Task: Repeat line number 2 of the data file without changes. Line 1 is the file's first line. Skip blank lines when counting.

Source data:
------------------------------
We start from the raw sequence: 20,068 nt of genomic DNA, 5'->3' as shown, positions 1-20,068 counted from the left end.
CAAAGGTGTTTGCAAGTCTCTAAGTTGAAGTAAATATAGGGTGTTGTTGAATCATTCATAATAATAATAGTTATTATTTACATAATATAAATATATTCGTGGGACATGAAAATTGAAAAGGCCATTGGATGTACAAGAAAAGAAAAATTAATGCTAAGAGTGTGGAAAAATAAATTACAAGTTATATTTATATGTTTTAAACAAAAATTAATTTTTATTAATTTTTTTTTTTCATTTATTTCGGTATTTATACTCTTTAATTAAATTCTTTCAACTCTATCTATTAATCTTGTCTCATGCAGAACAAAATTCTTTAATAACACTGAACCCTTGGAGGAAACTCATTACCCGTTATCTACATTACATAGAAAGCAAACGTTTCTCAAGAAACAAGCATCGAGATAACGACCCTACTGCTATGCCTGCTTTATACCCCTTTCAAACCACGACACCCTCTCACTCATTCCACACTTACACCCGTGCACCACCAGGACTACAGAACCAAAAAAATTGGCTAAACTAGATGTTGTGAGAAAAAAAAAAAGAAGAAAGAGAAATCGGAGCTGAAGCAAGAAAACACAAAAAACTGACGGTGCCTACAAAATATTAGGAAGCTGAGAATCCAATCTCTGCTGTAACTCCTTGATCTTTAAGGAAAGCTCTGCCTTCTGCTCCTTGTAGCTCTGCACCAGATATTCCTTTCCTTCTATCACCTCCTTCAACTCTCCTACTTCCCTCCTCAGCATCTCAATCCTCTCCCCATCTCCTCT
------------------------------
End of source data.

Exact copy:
CAAAGGTGTTTGCAAGTCTCTAAGTTGAAGTAAATATAGGGTGTTGTTGAATCATTCATAATAATAATAGTTATTATTTACATAATATAAATATATTCGTGGGACATGAAAATTGAAAAGGCCATTGGATGTACAAGAAAAGAAAAATTAATGCTAAGAGTGTGGAAAAATAAATTACAAGTTATATTTATATGTTTTAAACAAAAATTAATTTTTATTAATTTTTTTTTTTCATTTATTTCGGTATTTATACTCTTTAATTAAATTCTTTCAACTCTATCTATTAATCTTGTCTCATGCAGAACAAAATTCTTTAATAACACTGAACCCTTGGAGGAAACTCATTACCCGTTATCTACATTACATAGAAAGCAAACGTTTCTCAAGAAACAAGCATCGAGATAACGACCCTACTGCTATGCCTGCTTTATACCCCTTTCAAACCACGACACCCTCTCACTCATTCCACACTTACACCCGTGCACCACCAGGACTACAGAACCAAAAAAATTGGCTAAACTAGATGTTGTGAGAAAAAAAAAAAGAAGAAAGAGAAATCGGAGCTGAAGCAAGAAAACACAAAAAACTGACGGTGCCTACAAAATATTAGGAAGCTGAGAATCCAATCTCTGCTGTAACTCCTTGATCTTTAAGGAAAGCTCTGCCTTCTGCTCCTTGTAGCTCTGCACCAGATATTCCTTTCCTTCTATCACCTCCTTCAACTCTCCTACTTCCCTCCTCAGCATCTCAATCCTCTCCCCATCTCCTCT